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Laurel was ready to be home. It had been a long but rewarding week getting the latest grant recipient for the Calico Foundation up and running on the financial side. The mobile medical clinic initiative was going to make a big difference to a lot of rural Tennessee communities. She loved knowing the work she did made a positive impact on people, but she always missed her family when she traveled.
Her spirits lifted at the sight of the farm entrance flanked by the red maple trees they’d planted when they bought the place all those years ago. Their leaves blazed a gorgeous scarlet, a bright contrast to the pale blue sky. She turned into the drive, rolling past the split-rail fence that bordered either side. The house came into view, still that same beautiful blue gray Sebastian had surprised her with the day he’d proposed. The lines of it were softened now by a profusion of greenery and flowers she’d planted and tended. The stressed-out law student she’d once been would never have dreamed she’d find time to garden, let alone that she’d enjoy it. Turned out she liked getting her hands in the dirt, a fact which still entertained her farmer brother.
She parked in front of the house and stepped out, soaking in the comfort of home. Toys were scattered across the porch and in the yard, proving that Summer was out and about somewhere—most likely down at the barn with her daddy. Mr. Rochester perched upon the porch rail, tail swishing at the sight of her. Laurel paused to scratch the old tom behind the ears before going in search of her husband.
There were a couple of new folks who’d come in for the therapy program this week. Laurel could see them in one of the newer paddocks with Felicity. As there was no tiny human observing the proceedings from her favorite perch on Daddy’s shoulders, Laurel headed for the barn. But she didn’t find Sebastian and Summer there, either.
Sariah Hitchens, a former Marine who’d graduated from Sebastian’s program a couple years back and still came out to help, peeked out from where she was grooming one of the horses in the crossties. “Hey! You’re back early.”
“I managed to wrap things up yesterday and set out at the crack of dawn this morning. Any idea where my other half is?”
“He and Tiny are out in the rear training pens, I think.”
Heading out the rear of the barn, Laurel took the dirt path through the trees to the smaller training pens they’d built with a little more privacy in mind for individual work with the rescues. Her breath caught as she cleared the trees. There was her daughter in the center of the pen, straight black hair falling down her back as one tiny hand reached up toward a massive gelding who could squash her with a thought. Laurel’s first instinct was to rush forward and scoop Summer up, but she held still as she spotted Sebastian off to one side. He wouldn’t do anything to put their baby in danger, and should anything go wrong, he was closer.
It took only a minute to see that Summer had the same gift with horses as her daddy. The gelding lowered his head, gently bumping his nose against Summer’s chest, making her giggle. She stroked little hands down his cheek, murmuring in a high, quiet voice. The gelding’s tail swished, but otherwise, he held completely still for her attentions.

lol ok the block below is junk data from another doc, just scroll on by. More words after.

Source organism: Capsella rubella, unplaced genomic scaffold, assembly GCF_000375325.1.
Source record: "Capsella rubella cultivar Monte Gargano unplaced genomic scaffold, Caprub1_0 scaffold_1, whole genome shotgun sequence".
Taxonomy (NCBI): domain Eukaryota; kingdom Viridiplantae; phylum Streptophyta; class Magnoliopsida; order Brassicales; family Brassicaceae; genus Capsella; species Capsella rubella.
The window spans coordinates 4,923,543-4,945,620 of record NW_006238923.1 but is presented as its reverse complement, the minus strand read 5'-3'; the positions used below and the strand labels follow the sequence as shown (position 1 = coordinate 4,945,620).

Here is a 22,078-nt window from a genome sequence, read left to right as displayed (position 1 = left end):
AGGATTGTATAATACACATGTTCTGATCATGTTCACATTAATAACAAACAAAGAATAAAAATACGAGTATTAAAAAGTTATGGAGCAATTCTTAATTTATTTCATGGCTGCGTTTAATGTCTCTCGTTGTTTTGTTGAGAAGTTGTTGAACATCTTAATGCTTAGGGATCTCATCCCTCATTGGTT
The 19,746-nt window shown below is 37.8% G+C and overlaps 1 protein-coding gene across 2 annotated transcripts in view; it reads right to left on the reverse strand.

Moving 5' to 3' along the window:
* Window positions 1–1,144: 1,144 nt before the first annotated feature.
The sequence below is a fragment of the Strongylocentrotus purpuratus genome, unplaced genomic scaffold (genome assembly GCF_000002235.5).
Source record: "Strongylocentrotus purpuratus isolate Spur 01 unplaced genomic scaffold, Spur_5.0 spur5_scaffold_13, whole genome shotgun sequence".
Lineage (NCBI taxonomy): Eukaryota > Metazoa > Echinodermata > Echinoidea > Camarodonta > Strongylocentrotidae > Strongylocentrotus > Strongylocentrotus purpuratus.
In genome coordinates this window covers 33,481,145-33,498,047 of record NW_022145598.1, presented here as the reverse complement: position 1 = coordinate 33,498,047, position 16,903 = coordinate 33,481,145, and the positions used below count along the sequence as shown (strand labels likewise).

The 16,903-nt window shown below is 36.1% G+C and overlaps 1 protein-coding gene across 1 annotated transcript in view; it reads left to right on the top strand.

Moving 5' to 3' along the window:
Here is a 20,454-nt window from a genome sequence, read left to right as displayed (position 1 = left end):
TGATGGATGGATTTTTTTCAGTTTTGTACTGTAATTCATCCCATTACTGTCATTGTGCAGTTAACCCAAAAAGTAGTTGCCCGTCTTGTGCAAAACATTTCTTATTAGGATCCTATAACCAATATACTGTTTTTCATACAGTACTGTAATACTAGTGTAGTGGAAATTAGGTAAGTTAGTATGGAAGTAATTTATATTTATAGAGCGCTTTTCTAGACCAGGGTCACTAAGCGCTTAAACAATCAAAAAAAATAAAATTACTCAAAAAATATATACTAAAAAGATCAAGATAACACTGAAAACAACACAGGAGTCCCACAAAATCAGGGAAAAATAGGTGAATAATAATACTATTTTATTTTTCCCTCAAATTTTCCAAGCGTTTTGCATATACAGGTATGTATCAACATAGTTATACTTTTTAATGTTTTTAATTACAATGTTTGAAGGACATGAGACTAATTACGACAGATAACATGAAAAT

“It’s a helluva thing to see, isn’t it?”
Laurel jolted at Sebastian’s low whisper behind her. The man still walked like a frigging cat. “I’d say so. I see why you waited until I was gone to do this. I never would have thought she’d be ready at four.”
His hands slid around her waist, tugging her back against his body. “Pretty sure she’s been communing with them from the moment we brought her into a barn as an infant.” He raised his voice enough that Summer could hear. “Good job, Baby. Now why don’t you lead him around the ring?”
Summer snapped a lead rope onto the gelding’s halter and gave a little tug until he began to plod after her.
Sebastian tightened his hold, dipping his head to press a nibbling kiss to the side of Laurel’s neck. “Missed you. You’re back early.”
She lifted a hand, combing it into his thick hair. “I am, and I missed you, too, but don’t think I’m not onto you. Is there something you want to tell me?”
“That I love you.”
“I have no idea what you mean.” His innocent act wasn’t fooling her for a moment.
“Sebastian, that’s a new horse. And not one of the rescues.” She turned in his arms, fixing him with a stern look. “Where did he come from?”
“A stock auction. I didn’t go planning to buy anything, but Summer saw him and fell in love and… well, I couldn’t say no.”
“Honey, this is not like buying her an ice cream on impulse. It’s a horse.”
“Which we are well equipped to house and handle.”
Laurel glanced back at the ring where the gelding continued to follow their daughter. She sighed. “She’s got you wrapped around her little finger.”
“Yes. Yes, she does. But then again, so does her mama. Welcome home.” Sebastian captured her mouth in a fleeting kiss that made all kinds of promises about the welcome she’d get later that night after Summer was put to bed.
Laurel hummed in approval. “You are a wicked, wicked man.”
“You like me that way.”
“Mama! You’re home!” Summer handed off the lead rope to Sebastian and scrambled through the fence rails to throw her arms around Laurel’s thighs.
Laurel scooped her up and squeezed, delighting in the smell of her bubblegum shampoo. “Hey, baby girl. Missed you to pieces. Were you good for Daddy?”
“Uh huh. Did you see my new friend?” Her hazel eyes were bright as she grinned in delight.
“I sure did. Have you picked out a name yet?”
“Lucky, ’cause he’s lucky we found him.”
“I’d say that’s absolutely true.” And as she met Sebastian’s gaze, she reflected that everything about this beautiful life they were living was because they’d been lucky enough to find each other. She’d never stop being grateful for that.
Man, these two are cute! Can’t get enough.